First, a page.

An eclectic group of developers and downtown Santa Rosa business owners is proposing an unusual public-private partnership it hopes can jumpstart the long-stalled reunification of Old Courthouse Square.
A group calling itself the "AD Hoc Committee — Courthouse Square" claims it could raise $10 million for the project and have construction underway as early as next year if the City Council turned the project over to its members.
"In short, we believe that given our creative energy, commitment to Santa Rosa and relevant experience we can complete this daunting project more quickly and more efficiently than any other party," the group wrote in a letter to the City Council earlier this month.
The proposal is raising eyebrows because the members of the group include business and property owners with interests downtown as well as backers with the financial heft to pull it off.
They include Steven Oliver, building contractor and art collector; Eric Anderson, a Santa Rosa native and New York City developer; and Kent Chilcott, a Santa Rosa-based planner and designer. The three men worked together on a failed bid in 2010 to transform the AT&T building into a boutique hotel, a plan that included plans for private development of the square.
Other members include restaurateurs such as Darren Chapple, an owner of La Rosa Tequileria & Grille on the square, and Giovanni Cerrone, an owner of Spinster Sisters on A Street; attorney Pat Grattan, whose office is on the square; Bernie Schwartz, owner of California Luggage on Fourth Street; and Craig Anderson, executive director of LandPaths.
The letter was sent to the City Council as part of the public comments on the environmental impact report on the reunification project that goes before the council Tuesday.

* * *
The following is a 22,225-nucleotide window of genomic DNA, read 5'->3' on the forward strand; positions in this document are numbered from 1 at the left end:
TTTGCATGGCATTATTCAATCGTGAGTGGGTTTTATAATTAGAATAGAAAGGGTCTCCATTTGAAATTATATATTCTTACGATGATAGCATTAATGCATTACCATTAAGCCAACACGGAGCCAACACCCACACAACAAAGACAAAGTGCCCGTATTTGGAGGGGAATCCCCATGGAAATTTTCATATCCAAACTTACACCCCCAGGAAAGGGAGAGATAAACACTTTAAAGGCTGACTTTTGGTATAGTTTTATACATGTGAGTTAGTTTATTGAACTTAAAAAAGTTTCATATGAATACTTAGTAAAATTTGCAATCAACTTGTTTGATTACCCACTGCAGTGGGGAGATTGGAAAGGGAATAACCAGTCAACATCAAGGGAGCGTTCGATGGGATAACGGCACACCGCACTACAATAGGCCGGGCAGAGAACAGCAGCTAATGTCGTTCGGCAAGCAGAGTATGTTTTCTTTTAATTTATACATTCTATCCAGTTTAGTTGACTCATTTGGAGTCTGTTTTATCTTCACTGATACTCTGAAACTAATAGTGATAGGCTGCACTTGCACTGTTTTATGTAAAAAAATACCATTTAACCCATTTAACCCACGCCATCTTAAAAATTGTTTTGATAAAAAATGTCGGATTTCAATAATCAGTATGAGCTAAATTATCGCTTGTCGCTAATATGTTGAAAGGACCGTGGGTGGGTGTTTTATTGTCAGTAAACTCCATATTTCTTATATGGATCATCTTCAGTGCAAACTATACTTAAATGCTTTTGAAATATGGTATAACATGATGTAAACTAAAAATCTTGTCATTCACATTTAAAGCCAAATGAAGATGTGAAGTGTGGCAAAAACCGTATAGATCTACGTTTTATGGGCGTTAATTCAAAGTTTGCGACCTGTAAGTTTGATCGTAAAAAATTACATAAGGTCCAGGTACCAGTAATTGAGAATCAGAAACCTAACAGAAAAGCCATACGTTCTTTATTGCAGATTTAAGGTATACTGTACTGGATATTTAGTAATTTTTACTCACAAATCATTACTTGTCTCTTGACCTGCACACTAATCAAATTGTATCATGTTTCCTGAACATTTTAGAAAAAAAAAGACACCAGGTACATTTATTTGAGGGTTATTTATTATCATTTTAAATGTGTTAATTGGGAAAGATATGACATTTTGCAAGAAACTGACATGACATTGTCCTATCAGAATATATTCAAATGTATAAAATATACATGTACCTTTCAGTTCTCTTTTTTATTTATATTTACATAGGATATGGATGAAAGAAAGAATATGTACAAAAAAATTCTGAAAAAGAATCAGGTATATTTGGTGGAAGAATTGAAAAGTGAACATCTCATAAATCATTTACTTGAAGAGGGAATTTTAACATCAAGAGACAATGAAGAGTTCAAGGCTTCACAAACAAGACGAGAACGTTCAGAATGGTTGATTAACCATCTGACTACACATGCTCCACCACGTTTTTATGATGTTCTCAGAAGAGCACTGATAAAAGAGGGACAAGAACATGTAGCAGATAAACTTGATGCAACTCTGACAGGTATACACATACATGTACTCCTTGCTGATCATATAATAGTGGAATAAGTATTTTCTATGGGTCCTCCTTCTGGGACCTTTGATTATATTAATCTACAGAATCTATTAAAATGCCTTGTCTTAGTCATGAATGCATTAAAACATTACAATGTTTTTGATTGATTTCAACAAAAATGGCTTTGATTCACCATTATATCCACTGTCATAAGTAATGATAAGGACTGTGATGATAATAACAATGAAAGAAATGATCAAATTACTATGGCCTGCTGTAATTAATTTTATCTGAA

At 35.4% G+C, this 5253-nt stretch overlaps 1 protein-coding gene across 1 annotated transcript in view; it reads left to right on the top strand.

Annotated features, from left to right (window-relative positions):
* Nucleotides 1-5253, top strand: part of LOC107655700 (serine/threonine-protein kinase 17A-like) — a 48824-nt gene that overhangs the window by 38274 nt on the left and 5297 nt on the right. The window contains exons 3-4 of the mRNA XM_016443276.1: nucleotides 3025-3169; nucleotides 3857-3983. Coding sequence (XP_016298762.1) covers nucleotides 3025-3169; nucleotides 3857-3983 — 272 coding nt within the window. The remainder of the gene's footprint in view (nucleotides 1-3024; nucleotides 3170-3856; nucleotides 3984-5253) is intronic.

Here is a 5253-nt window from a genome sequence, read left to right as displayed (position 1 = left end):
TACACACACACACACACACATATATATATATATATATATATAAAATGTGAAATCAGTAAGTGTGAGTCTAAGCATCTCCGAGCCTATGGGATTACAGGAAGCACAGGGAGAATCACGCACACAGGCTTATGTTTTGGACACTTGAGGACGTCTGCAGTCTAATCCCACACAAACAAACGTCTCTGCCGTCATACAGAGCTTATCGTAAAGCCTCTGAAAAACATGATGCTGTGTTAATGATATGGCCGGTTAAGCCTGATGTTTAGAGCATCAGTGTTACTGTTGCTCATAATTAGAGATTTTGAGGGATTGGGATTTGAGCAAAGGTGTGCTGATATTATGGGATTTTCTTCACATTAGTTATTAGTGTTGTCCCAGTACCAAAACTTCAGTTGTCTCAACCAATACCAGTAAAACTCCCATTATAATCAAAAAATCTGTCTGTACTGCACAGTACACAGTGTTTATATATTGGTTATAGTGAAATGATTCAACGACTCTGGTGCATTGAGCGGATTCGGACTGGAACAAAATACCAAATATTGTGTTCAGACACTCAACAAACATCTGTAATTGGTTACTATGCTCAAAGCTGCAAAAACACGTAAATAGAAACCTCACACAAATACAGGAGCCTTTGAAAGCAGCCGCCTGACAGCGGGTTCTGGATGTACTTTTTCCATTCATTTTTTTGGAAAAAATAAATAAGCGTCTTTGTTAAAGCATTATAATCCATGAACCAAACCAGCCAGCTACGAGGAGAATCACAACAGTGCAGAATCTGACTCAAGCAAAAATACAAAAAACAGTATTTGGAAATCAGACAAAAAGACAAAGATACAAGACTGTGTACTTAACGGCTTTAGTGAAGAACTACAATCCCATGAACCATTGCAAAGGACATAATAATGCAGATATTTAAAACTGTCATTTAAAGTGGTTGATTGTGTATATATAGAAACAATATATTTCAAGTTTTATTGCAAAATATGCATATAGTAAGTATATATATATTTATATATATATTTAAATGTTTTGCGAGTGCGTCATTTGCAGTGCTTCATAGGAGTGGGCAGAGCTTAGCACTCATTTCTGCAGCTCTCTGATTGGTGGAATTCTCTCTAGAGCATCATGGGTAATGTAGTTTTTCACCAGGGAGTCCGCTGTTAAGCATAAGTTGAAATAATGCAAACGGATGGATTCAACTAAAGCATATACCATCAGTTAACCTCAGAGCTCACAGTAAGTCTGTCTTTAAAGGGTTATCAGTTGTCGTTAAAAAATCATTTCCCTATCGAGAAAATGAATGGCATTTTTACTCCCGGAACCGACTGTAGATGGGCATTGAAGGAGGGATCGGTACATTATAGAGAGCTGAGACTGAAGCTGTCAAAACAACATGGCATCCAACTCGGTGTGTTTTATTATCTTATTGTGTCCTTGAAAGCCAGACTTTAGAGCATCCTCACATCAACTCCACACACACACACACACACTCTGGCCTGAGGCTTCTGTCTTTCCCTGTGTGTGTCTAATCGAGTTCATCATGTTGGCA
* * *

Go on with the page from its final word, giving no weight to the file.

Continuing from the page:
Eric Anderson declined to discuss the group's plans before they are presented to the City Council. A member of the group plans to read the letter to the council Tuesday, he said.
"Out of respect for the process and out of respect for the council, we want to talk about this but at the right time and place," Anderson said.
Mayor Scott Bartley said he hadn't spoken to anyone from the group or reviewed their plans.
But he said it wouldn't be the first time a private group floated ideas for developing the square. Years ago, a group proposed a parking garage beneath the square similar to Union Square in San Francisco. Another project, possibly a previous iteration of the current proposal, was bogged down by the restrictions inherent in turning over public land to a private developer, he said.
"We just can't say, 'Hey, you have a great idea. Here's this public property and we are giving it to you,'" Bartley said. "We have to have a public process."
That could still be a ways off. The public hearing on the draft environmental impact report for the project is Tuesday. Staff will respond to the public comments, and the city council will be asked to approve the final environmental report several weeks later. Then the council will discuss funding of the project, phasing and other considerations.
Nevertheless, Bartley said he is interested in learning more about the group's ideas.
"We've got to find new and creative ways of dealing with this stuff, so I'm open to any possibility," Bartley said. "Show me the numbers and show me how it works."